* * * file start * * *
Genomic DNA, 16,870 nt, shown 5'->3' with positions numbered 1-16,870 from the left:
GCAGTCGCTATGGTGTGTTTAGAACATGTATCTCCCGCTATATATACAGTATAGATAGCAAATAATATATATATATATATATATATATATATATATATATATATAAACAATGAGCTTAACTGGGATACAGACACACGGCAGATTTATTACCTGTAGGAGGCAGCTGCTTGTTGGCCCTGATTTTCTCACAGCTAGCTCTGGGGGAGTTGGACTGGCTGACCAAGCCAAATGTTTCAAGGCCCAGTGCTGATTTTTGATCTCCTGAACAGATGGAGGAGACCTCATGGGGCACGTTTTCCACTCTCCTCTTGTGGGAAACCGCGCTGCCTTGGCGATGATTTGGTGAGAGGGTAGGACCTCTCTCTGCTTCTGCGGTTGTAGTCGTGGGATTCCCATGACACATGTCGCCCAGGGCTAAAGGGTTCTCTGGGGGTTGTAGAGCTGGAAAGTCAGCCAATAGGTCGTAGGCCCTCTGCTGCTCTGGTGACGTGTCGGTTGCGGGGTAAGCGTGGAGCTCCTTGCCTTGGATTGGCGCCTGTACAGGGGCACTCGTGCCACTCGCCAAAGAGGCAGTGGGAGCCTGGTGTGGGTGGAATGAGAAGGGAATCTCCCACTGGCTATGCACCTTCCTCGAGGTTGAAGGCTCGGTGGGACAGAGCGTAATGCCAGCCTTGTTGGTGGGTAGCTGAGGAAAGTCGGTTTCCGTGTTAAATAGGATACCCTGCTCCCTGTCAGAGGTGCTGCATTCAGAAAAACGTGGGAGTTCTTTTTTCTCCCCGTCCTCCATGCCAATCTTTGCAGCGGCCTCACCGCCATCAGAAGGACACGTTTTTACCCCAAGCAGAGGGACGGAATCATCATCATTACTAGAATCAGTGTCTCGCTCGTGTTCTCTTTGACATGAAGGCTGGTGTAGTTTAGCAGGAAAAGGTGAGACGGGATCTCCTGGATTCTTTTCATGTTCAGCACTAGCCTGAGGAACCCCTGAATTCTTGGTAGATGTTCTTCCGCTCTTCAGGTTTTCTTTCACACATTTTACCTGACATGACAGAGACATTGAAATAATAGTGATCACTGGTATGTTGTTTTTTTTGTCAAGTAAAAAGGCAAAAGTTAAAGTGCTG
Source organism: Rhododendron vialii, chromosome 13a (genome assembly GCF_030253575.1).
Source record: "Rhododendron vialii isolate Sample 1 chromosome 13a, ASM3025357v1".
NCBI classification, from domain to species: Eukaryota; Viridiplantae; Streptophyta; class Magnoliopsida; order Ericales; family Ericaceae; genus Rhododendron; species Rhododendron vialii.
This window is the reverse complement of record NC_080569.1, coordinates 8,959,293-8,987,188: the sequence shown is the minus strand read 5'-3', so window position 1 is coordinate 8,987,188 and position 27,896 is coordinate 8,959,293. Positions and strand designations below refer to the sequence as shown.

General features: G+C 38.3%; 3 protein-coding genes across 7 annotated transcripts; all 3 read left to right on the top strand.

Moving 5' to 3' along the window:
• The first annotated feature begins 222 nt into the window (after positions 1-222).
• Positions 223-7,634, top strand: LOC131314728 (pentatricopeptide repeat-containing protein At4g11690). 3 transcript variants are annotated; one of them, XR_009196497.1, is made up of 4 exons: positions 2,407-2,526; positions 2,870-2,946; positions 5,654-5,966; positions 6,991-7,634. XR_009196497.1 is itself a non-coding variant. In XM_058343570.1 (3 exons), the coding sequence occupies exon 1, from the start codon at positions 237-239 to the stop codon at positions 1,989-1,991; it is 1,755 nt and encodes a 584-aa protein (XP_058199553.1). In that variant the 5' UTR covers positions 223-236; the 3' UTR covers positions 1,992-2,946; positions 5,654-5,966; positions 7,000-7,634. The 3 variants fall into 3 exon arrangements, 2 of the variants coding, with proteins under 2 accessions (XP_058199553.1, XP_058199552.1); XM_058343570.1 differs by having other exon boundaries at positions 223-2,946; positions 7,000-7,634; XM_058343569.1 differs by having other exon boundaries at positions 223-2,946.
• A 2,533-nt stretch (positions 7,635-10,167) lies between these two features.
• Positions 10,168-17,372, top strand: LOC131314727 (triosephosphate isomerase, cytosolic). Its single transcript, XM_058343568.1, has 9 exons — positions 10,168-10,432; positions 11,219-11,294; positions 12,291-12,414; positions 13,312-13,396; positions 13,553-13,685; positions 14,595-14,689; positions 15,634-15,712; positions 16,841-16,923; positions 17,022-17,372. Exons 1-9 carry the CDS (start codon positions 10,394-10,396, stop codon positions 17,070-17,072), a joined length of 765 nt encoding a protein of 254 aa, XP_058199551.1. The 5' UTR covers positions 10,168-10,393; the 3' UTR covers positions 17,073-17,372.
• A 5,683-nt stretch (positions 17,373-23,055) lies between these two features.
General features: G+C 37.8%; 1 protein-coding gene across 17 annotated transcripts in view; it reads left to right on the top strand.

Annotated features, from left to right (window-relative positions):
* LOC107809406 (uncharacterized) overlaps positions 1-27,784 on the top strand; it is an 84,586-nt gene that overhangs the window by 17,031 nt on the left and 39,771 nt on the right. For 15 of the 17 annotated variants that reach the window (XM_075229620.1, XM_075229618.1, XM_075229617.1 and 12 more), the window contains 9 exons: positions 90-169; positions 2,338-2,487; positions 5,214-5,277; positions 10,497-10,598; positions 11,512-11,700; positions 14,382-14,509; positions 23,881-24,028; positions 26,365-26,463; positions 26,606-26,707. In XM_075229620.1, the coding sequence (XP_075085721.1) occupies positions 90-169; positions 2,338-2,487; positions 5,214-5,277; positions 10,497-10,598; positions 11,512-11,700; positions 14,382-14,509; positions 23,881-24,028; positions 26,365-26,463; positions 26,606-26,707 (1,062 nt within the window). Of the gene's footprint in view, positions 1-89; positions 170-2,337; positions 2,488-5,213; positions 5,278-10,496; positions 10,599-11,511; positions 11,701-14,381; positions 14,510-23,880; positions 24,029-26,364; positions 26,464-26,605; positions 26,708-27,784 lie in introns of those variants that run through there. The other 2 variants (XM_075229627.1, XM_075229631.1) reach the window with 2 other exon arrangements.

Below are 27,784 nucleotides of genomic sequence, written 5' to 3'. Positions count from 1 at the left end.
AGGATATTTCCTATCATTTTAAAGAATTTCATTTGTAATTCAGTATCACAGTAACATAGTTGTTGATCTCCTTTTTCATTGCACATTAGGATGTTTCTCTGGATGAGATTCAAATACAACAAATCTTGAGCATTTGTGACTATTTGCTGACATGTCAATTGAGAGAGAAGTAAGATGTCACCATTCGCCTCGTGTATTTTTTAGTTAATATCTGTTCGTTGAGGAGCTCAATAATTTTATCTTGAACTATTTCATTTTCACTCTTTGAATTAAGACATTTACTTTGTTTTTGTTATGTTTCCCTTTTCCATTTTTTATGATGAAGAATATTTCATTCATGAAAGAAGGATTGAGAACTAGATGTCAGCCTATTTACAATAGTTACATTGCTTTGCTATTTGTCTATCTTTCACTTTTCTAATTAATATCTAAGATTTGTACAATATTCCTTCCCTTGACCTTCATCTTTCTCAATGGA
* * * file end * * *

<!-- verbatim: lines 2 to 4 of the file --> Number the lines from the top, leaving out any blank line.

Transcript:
GCAGTCGCTATGGTGTGTTTAGAACATGTATCTCCCGCTATATATACAGTATAGATAGCAAATAATATATATATATATATATATATATATATATATATATATATAAACAATGAGCTTAACTGGGATACAGACACACGGCAGATTTATTACCTGTAGGAGGCAGCTGCTTGTTGGCCCTGATTTTCTCACAGCTAGCTCTGGGGGAGTTGGACTGGCTGACCAAGCCAAATGTTTCAAGGCCCAGTGCTGATTTTTGATCTCCTGAACAGATGGAGGAGACCTCATGGGGCACGTTTTCCACTCTCCTCTTGTGGGAAACCGCGCTGCCTTGGCGATGATTTGGTGAGAGGGTAGGACCTCTCTCTGCTTCTGCGGTTGTAGTCGTGGGATTCCCATGACACATGTCGCCCAGGGCTAAAGGGTTCTCTGGGGGTTGTAGAGCTGGAAAGTCAGCCAATAGGTCGTAGGCCCTCTGCTGCTCTGGTGACGTGTCGGTTGCGGGGTAAGCGTGGAGCTCCTTGCCTTGGATTGGCGCCTGTACAGGGGCACTCGTGCCACTCGCCAAAGAGGCAGTGGGAGCCTGGTGTGGGTGGAATGAGAAGGGAATCTCCCACTGGCTATGCACCTTCCTCGAGGTTGAAGGCTCGGTGGGACAGAGCGTAATGCCAGCCTTGTTGGTGGGTAGCTGAGGAAAGTCGGTTTCCGTGTTAAATAGGATACCCTGCTCCCTGTCAGAGGTGCTGCATTCAGAAAAACGTGGGAGTTCTTTTTTCTCCCCGTCCTCCATGCCAATCTTTGCAGCGGCCTCACCGCCATCAGAAGGACACGTTTTTACCCCAAGCAGAGGGACGGAATCATCATCATTACTAGAATCAGTGTCTCGCTCGTGTTCTCTTTGACATGAAGGCTGGTGTAGTTTAGCAGGAAAAGGTGAGACGGGATCTCCTGGATTCTTTTCATGTTCAGCACTAGCCTGAGGAACCCCTGAATTCTTGGTAGATGTTCTTCCGCTCTTCAGGTTTTCTTTCACACATTTTACCTGACATGACAGAGACATTGAAATAATAGTGATCACTGGTATGTTGTTTTTTTTGTCAAGTAAAAAGGCAAAAGTTAAAGTGCTG
Source organism: Rhododendron vialii, chromosome 13a (genome assembly GCF_030253575.1).
Source record: "Rhododendron vialii isolate Sample 1 chromosome 13a, ASM3025357v1".